• The architectural and cultural face of Chicago's North Shore is about to be changed forever with a new Writers' Theatre by Studio Gang, or so the "fascinating renderings" indicate (though only one is shown).
• Christo has towering plans (made of oil drums) in Abu Dhabi sands, with claims it will be the world's biggest (and most expensive) permanent sculpture (no word yet on who will design the requisite "luxury hotel" nearby).
• Chen profiles the architect heading Columbia Univ. GSAPP's Studio-X Beijing, who is leading "a new breed of home-grown architects...we only hope to see more groundbreaking designs to come, creating skylines that they can call their own."
• Landesman announces his retirement from the NEA (with a good dose of rightful pride - and sense of humor).
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Zaha Hadid Architects: Eli & Edythe Broad Art Museum, Michigan State University, East Lansing, Michigan
Heeding the cruel housing lessons of Hurricane Sandy: ...will we recognize how imprudent we have been about where we build and how we build...have we understood — and will we take actions to mitigate or avoid — the perilous consequences of continuing risky real estate behavior? What would be a rational policy to reasonably reduce risks? By Roger K. Lewis- Washington Post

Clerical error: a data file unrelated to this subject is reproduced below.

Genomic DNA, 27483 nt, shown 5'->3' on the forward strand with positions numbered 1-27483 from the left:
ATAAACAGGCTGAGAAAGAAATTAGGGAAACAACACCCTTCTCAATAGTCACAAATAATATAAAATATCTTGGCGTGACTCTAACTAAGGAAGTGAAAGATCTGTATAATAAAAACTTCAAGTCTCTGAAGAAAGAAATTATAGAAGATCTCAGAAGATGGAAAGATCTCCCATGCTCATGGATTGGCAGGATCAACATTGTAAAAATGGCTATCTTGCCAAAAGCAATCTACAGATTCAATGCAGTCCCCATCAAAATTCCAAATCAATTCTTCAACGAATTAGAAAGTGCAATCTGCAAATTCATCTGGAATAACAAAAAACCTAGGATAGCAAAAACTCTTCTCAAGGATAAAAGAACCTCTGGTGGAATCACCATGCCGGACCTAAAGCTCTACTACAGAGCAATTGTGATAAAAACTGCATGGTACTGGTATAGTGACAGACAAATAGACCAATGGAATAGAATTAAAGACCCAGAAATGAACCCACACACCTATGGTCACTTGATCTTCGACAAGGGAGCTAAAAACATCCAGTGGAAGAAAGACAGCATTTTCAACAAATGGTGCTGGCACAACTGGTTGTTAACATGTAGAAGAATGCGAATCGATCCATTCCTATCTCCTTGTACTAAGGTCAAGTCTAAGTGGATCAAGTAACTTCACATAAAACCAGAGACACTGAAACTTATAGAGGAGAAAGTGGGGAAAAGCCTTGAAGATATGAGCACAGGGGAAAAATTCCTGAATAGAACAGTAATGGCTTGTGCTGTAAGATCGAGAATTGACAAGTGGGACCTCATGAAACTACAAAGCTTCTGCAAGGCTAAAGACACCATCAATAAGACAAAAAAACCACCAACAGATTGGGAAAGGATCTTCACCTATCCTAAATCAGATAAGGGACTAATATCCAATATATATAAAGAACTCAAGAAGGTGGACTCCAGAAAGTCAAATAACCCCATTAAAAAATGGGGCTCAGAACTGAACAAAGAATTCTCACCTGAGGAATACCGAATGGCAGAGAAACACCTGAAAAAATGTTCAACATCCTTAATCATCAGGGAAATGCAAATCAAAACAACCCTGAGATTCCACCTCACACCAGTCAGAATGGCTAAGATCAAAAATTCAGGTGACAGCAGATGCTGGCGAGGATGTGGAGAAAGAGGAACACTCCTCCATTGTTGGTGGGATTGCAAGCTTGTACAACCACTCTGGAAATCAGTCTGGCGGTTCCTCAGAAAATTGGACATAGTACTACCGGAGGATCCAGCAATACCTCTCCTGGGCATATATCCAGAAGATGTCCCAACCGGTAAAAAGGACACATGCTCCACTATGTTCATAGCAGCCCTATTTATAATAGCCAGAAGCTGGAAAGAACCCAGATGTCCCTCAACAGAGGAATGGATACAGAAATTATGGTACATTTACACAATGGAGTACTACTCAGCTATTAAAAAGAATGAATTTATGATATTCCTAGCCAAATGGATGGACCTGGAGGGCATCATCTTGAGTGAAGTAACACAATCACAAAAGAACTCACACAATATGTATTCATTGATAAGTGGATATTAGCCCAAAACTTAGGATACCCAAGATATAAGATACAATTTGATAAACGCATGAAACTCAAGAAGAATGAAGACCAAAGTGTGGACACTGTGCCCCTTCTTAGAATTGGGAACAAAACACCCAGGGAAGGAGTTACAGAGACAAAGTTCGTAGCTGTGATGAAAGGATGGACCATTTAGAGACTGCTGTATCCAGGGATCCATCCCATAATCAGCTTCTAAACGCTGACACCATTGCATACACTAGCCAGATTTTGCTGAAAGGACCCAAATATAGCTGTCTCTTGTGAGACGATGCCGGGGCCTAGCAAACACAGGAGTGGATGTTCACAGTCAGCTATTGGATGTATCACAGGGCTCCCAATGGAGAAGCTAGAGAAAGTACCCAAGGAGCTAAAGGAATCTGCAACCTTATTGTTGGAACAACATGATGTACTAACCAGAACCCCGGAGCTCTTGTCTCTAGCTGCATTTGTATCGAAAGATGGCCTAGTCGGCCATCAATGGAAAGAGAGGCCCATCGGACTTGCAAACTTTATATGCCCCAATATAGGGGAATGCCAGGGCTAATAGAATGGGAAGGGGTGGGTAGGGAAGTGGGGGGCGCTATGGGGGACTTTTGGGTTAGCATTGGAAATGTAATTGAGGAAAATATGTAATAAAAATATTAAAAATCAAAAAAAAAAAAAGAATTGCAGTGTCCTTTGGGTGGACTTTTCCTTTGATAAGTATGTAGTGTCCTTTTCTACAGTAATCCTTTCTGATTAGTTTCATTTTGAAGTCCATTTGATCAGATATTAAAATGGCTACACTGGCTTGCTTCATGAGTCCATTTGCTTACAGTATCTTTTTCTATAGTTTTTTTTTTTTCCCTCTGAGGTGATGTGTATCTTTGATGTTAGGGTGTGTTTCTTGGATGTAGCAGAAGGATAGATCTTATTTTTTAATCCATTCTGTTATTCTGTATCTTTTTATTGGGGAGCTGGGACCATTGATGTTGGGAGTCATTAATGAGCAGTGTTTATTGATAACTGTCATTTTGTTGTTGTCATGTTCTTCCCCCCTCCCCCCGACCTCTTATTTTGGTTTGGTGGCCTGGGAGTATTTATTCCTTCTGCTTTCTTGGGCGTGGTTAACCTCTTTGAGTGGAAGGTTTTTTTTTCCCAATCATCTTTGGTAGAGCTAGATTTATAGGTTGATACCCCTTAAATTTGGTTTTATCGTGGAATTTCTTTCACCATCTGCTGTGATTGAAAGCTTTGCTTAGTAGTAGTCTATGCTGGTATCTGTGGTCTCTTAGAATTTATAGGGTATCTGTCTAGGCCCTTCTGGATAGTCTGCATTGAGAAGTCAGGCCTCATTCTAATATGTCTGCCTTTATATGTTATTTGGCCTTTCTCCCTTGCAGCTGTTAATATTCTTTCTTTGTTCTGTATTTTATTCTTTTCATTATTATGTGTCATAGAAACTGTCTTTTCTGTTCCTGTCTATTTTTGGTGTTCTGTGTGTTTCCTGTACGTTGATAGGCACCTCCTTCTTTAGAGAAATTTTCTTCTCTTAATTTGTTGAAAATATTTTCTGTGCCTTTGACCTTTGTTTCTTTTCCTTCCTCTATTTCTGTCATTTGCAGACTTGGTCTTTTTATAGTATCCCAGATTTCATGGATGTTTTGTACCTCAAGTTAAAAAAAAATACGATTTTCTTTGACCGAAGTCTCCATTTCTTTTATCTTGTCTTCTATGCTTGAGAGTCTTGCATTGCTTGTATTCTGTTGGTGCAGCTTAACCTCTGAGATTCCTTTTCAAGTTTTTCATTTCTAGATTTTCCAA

Op-Ed: Rising Seas, Vanishing Coastlines: Hurricane Sandy offered a preview of the dangers to come as the planet warms: There are two basic ways to protect ourselves from sea level rise: reduce it by cutting pollution, or prepare for it by defense and retreat. To do the job, we must do both. We have lost our chance for complete prevention... By Benjamin Strauss and Robert Kopp- New York Times
Op-Ed: Is This the End? Whether in 50 or 100 or 200 years, there’s a good chance that New York City will sink beneath the sea: There had been warnings...Perhaps the day will come when skyscrapers rise out of downtown Scarsdale...It’s this willed ignorance, I suspect, that explains why it’s difficult to process the implications of climate change...even in the face of explicit warnings from politicians, not the most future-oriented people. By James Atlas- New York Times
Constantly constructing takes its toll: Living in a city where change is the only constant...can be deeply unsettling...the building boom...has left residents feeling crabby and stressed out...cities around the planet...look at Toronto and are agog...What they don’t see is the psychological toll of hyper-growth...We are unrecognizable, even to ourselves...Perhaps that’s why NIMBYism has lurched out of control. By Christopher Hume- Toronto Star
City needs to better engage citizens on housing development: Vancouver's new planner understands challenge of managing growth smartly as costs increase and supply hasn't kept pace with strong demand...Planners now need to know how to use innovative public engagement strategies that bring people from diverse neighbourhoods to the table and allow them to collaborate...Brian Jackson's biggest challenge... By Bob Ransford- Vancouver Sun